The dogs were not required to hunt the hated loop before the crossing to the second hour, and they were gathered at the road by scouts and led across and released.  Kyle and Buck liked the second hour better than the first and hoped Strong would too.  His pads were still intact, which Kyle thought a miracle.  Redman’s feet too seemed to be tolerating the miserable conditions.  Hardy Dillard had never had feet so cold as his were now, but the excitement of Headstrong’s find had temporarily taken his mind off his physical misery.
The dogs, inspired by their finds, were hunting their hearts out now through the hard frozen country.  The wind had subsided a little, but still blew enough to make hearing at a distance difficult.  Headstrong was one of the smart dogs who would look up his handler if he couldn’t hear his song, a blessing today.  He would not come in, but would seek a vantage point and look for moving horses—a rare talent that had endeared him to Kyle and several discerning judges.
Through the big bean fields of the second hour, Strong lay out at the front, as a true all-age should.  Every five minutes, Kyle’s arm would go up, and the judges would respond that they saw Strong in the distance.  Redman too was hunting a very good pattern and showing enough, always far at the front.  Buck had the dogs about even and wondered  how the judges were seeing it.
They reached the Atomic Plant without further finds, and then the dogs hunted the horseshoe by the cemetery and headed east again parallel to the entrance road.  Kyle chose not to take Strong near the highway through he knew birds were likely beside it.  Redman’s handler elected to take his dog down the far left of the course, near the road.  The handlers were riding parallel, but three hundred yards apart, Kyle nearest the judges.
Redman’s handler called point near the road, but it proved unproductive, the birds likely having flown across the road.  Strong had not been seen since he struck out east up the course after the horseshoe turn.  Kyle signaled Buck to ride the right flank figuring it more likely Strong had gone that way, but knowing it was a gamble either way.  Then there was just six minutes until time . . . and then time was called.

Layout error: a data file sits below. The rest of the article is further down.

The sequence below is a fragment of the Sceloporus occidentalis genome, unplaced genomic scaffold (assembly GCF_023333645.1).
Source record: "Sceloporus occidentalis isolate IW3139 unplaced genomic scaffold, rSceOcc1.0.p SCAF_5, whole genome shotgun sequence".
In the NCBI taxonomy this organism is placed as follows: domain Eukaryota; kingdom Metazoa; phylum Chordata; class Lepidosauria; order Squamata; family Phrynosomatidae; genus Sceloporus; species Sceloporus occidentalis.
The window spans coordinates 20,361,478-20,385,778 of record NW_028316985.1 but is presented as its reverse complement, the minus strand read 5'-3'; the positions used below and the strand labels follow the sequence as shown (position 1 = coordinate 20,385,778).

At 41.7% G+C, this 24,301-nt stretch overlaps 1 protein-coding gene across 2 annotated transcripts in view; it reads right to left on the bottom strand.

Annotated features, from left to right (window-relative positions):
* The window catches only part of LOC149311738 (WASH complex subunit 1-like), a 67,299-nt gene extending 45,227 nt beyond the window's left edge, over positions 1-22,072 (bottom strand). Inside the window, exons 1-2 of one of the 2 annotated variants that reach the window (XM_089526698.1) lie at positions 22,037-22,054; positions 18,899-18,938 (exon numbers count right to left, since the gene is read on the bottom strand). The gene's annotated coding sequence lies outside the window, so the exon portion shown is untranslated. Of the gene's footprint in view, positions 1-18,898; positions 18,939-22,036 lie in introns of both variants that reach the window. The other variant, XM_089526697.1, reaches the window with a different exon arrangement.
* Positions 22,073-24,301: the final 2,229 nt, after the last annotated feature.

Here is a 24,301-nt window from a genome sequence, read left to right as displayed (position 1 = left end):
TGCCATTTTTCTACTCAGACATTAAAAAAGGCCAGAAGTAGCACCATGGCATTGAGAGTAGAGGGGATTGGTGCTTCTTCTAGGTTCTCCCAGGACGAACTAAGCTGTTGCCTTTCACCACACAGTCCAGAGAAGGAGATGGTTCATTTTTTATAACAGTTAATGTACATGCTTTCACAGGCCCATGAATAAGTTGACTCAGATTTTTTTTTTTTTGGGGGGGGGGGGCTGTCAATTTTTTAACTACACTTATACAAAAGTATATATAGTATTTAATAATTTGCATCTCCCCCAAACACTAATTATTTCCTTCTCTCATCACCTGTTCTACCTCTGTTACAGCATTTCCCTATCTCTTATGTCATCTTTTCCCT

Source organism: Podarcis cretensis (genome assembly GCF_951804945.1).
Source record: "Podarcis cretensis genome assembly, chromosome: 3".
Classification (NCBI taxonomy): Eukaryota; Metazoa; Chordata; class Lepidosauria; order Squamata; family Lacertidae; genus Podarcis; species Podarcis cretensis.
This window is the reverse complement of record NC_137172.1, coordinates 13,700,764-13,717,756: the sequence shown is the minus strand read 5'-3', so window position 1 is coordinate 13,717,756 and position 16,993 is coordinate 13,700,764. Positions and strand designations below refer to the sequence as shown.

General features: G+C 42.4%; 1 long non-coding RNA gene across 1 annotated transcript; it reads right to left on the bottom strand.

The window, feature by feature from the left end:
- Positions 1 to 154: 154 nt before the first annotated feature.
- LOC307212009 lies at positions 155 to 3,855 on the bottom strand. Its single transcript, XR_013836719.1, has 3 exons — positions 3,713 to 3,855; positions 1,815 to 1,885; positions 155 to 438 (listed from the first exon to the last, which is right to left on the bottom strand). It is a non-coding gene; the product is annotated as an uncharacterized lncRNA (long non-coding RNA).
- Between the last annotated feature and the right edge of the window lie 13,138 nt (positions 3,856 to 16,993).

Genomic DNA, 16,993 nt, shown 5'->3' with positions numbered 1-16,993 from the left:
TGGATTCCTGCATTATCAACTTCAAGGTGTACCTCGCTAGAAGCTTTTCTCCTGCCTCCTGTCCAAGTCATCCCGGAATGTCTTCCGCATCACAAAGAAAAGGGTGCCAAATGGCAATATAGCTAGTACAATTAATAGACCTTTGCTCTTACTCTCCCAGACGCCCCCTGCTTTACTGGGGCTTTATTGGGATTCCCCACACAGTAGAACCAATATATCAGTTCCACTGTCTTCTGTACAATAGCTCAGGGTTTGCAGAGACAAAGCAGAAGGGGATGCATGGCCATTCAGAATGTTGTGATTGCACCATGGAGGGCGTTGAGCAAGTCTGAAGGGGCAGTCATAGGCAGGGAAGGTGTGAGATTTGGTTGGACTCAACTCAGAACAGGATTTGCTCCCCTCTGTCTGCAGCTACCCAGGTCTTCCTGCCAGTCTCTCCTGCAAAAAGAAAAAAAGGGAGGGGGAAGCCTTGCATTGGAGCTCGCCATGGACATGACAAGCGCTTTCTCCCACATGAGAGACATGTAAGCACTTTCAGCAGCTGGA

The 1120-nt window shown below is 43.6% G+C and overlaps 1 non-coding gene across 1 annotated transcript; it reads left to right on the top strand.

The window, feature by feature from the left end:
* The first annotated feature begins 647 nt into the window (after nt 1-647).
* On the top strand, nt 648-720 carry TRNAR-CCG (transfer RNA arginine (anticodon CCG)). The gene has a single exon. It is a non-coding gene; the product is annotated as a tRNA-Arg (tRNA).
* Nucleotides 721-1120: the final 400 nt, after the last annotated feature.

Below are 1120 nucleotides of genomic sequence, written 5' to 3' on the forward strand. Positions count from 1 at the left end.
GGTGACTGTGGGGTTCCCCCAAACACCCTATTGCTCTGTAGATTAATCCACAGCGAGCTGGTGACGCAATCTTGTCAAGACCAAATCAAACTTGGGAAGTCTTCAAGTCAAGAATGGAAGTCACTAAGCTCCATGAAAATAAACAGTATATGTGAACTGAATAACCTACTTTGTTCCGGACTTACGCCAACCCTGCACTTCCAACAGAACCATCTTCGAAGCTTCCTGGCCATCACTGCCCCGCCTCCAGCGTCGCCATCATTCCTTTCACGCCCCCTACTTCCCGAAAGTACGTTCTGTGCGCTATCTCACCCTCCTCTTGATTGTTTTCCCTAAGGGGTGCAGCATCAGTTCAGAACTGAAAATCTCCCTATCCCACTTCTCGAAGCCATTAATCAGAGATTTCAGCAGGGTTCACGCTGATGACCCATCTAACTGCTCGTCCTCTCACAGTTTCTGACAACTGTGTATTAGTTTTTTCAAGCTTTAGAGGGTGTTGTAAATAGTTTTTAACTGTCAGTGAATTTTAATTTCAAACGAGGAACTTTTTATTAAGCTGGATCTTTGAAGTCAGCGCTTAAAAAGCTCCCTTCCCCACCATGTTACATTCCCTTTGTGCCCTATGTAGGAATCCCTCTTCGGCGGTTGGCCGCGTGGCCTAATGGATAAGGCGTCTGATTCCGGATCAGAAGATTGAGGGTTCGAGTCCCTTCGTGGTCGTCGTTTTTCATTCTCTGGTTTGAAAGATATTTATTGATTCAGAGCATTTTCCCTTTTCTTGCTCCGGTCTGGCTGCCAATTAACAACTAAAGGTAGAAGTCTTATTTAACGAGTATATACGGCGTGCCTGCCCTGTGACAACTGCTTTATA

“How long have we got to show him, Kyle asked the judges.”  The question was customary, for the four-hour-as-one heat concept made for ambiguity.
“We will signal when you are down to five minutes,” the senior judge said, leaving the question still ambiguous, just as the judge intended.
Kyle and Buck rode to meet and plan their search.  “You go right and come back counter- clockwise,” Kyle suggested.  “I’ll ride left and come clockwise to meet you.”  Buck nodded agreement.  They had no idea where Strong was.
They rode for fifteen minutes without results, and then the front marshal rode out and lifted his arm to signal five minutes more.  Redman too was being searched for.
    Buck rode to the far right, and then turned back toward the highway, looking in likely spots for Strong.  He spotted what might be a dog half buried in honeysuckle and cantered to get a closer look—it was a dog, it was Redman.  He stopped and thought a minute, then bellowed “Point.”  It took four minutes for judges to arrive.  Red’s handler said thanks, dismounted, stopped, turned back to Buck and the judges, and said, “He’s backing.”  Deeper in the honeysuckle was Headstrong, just the tip of his tail showing.
Kyle was way off, so Buck was deputized to flush.  A wild covey was in front of Strong, and he was steady.
“What do you think?” Hardy Dillard asked Buck as they rode for the Clubhouse.   “Don’t know,” Buck said, for he knew judges were unpredictable.  Kyle had heard the three-whistle blast and came to them.  Buck explained what had happened.  Kyle was overjoyed.
Back at the Clubhouse, John Russell took the slip from the judges and announced to the remnant crowd, “The 2009 Invitational runner up is The Redman, the champion is Headstrong.”  Applause and handshakes preceded the pictures.
“You and Headstrong will be on that wall with the best of the best,” Buck said to Hardy Dillard, pointing to the photos of past Invitational champions adorning the south wall of the Clubhouse.
To be continued in Part Seventeen.